SLM. It’s a TLA (three-letter acronym) that you’ll be hearing more about. It stands for silicon lifecycle management and it has the potential of re-defining the role of EDA in the entire electronics ecosystem. A working definition of SLM is “monitoring, analysis and optimization of semiconductor devices as they are designed, manufactured, tested and deployed in end user systems.” These are ambitious, far-reaching goals. To achieve them requires substantial technology for both chip design as well as IP development for the sensors that implement the “monitoring” part. Realizing the vision touches many parts of the design to manufacturing ecosystem. In short, a major industry player is required. So, when Synopsys recently announced its new silicon lifecycle management platform, covered on SemiWiki here, I definitely took notice.
For SLM to deliver on its mission, there needs to be specialized monitors embedded in the chip to gather data about the chip’s performance and environment. Some analysis of the data will be done on chip, but most will be done in the cloud, so a communications backbone and deep data analytics are needed as well. In addition, the design flow needs to support efficient and effective integration of the monitoring IP in the design. Introducing this technology cannot impact chip performance.
As the number one EDA supplier and the number two IP supplier in the industry, Synopsys is well-positioned to address these challenges. I recently had the chance to speak with Steve Pateras, senior director of hardware analytics and test marketing at Synopsys. Steve has substantial experience in IC test from Mentor Graphics, LogicVision and IBM before joining Synopsys. He took me on a rather compelling tour of the new Synopsys SLM platform.
Why SLM, Why Synopsys?
We started by discussing the motivation for a silicon lifecycle management platform. Why was it needed, and what does Synopsys bring to the table? Steve explained that semiconductors are now part of more products and systems than ever before. Many of these systems have substantial performance and reliability requirements. Missing the mark can have impact on people and societies. Consider high-performance computing, hyperscale data centers, autonomous vehicles, mass transportation and industrial IoT. Performance or reliability compromises can impact human life and well-being in significant ways for these kinds of applications.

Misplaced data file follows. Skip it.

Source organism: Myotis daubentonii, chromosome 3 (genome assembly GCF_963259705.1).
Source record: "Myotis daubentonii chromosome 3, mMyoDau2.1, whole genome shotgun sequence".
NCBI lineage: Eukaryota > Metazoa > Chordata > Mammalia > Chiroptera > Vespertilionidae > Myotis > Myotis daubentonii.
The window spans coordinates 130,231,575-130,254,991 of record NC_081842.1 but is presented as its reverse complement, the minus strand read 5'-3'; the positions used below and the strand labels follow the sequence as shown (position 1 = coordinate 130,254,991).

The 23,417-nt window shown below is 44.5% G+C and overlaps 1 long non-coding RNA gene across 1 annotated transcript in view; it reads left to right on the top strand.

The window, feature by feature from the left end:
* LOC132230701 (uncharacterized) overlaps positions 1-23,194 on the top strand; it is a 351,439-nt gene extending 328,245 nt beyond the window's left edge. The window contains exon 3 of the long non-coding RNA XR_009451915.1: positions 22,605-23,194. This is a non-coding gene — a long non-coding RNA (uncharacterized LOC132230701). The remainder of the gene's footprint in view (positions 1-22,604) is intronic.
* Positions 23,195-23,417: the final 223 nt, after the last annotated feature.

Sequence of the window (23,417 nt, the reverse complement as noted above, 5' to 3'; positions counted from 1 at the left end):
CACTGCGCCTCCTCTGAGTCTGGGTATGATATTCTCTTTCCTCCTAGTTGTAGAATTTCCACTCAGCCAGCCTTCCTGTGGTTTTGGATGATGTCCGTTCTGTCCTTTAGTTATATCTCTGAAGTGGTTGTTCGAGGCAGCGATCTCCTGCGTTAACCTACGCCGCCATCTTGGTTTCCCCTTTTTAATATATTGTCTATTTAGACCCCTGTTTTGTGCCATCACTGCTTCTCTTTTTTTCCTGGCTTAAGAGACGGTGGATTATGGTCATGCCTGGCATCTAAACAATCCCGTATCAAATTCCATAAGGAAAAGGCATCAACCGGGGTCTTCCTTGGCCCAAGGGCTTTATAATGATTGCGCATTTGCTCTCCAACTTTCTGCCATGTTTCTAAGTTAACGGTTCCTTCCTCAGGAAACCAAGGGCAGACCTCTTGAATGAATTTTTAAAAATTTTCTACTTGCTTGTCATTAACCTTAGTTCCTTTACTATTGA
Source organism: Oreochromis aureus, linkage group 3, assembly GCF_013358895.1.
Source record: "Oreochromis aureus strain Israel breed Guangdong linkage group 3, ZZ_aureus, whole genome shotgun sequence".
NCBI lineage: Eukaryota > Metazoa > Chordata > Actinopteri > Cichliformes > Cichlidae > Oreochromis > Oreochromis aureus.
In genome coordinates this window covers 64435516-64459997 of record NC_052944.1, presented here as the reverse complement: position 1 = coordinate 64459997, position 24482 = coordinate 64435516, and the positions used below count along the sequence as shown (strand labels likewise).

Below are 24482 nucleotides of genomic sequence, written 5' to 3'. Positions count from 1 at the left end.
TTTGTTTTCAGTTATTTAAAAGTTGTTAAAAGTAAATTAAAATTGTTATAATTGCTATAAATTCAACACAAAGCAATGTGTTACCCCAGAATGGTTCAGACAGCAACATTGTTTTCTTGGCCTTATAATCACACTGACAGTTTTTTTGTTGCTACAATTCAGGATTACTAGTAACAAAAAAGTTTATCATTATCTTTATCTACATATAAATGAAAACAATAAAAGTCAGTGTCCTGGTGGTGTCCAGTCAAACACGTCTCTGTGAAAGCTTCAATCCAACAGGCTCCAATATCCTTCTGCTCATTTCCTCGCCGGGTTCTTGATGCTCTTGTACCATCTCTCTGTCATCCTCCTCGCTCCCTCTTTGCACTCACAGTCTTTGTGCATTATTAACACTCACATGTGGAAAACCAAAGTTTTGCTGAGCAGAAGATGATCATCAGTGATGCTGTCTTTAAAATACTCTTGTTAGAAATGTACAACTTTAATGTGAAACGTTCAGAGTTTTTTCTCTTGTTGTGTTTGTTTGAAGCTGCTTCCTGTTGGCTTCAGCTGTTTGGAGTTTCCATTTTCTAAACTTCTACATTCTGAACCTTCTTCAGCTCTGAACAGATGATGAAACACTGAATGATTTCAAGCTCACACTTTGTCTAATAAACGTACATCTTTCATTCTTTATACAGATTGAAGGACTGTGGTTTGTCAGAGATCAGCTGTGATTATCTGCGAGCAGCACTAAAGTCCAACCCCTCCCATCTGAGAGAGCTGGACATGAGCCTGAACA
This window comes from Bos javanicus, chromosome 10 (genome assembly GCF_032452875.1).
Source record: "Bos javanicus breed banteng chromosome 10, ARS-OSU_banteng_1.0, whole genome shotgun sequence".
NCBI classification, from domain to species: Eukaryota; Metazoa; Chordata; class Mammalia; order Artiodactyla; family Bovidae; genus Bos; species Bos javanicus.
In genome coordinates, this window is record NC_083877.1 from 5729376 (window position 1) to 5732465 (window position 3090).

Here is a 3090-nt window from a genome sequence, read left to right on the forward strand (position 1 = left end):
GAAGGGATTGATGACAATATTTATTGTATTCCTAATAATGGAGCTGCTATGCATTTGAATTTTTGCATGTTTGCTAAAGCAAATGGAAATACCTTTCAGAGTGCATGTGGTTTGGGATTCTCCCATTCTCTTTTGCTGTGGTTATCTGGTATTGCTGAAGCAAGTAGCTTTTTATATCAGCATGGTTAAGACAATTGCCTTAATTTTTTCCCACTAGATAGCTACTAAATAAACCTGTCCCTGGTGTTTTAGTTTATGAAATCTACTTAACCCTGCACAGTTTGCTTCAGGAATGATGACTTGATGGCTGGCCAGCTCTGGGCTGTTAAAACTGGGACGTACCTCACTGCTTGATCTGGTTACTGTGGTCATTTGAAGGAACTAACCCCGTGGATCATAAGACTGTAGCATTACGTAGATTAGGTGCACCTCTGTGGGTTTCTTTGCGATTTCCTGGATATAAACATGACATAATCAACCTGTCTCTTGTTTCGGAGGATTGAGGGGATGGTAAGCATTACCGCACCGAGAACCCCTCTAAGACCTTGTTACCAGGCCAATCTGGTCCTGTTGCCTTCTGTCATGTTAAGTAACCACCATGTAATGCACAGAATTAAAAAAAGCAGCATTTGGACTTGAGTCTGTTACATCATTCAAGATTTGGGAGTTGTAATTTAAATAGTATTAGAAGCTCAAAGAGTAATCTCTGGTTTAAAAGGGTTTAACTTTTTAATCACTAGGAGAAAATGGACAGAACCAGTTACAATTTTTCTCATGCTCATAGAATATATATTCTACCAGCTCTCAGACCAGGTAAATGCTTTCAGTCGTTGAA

What this means is that design analysis and optimization can no longer end with chip delivery. It needs to continue throughout the life of the device if performance and reliability are to be maintained in the field. Steve explained that Synopsys aims to achieve these goals with a holistic approach by closing the silicon loop to optimize all phases of the silicon lifecycle. Components of the solution include industry-leading IP, implementation, verification and test solutions. Steve spent some time to elaborate how the pieces fit together.
Gathering the Data
Synopsys provides non-intrusive monitor and sensor IP that are embedded in chip designs. This IP acquires real-time process, voltage, temperature and structural operational data via a transport layer that brings the data off chip and into the cloud for analysis. Local, on-chip data analysis is also supported.
Automated integration of this IP into the RTL or gate-level design is provided through the Synopsys TestMAX™test integration solution which, when coupled with the Fusion Compiler™ RTL-to-GDSII solution for synthesis and physical implementation, ensures the monitors are integrated while maintaining optimal power, performance, and area (PPA) design metrics. The SLM platform links TestMAX to Synopsys’ signoff analysis tools for guidance on where to optimally place the monitors and sensors.
Analyzing the Data
Next, Steve explained that once the data is acquired from either manufacturing test or field operation, it is processed by several targeted analytics engines. PrimeShield closes the loop on design implementation by leveraging both silicon data-based timing model calibration to minimize required margins as well as advanced analytics to further optimize design PPA, reliability and silicon predictability.
The SiliconDash™ semiconductor manufacturing analytics engine and the Yield Explorer™ design yield analysis engine use fab and test data enhanced with monitor and sensor data to optimize manufacturing and test operational efficiencies as well as improve overall yield. The platform also features two additional analytics engines, an Adaptive Learning Engine and an Embedded Learning Engine, that enable optimized test bring-up and introduce self-analysis and predictive maintenance capabilities during the in-field operation of the chip. The figure below summarizes the capabilities and technologies embodied in the Synopsys SLM platform.
Looking to the Future
Steve ended our discussion with a forward view of what this all means. The Synopsys SLM platform sets a new bar for how devices can be monitored, from design to deployment. He explained that ongoing monitoring and optimization of performance and reliability is now a lifelong process. The new platform from Synopsys closes the silicon loop to enable a new way forward in chip design and ongoing maintenance.
You can learn more about the new silicon lifecycle management platform from Synopsys here.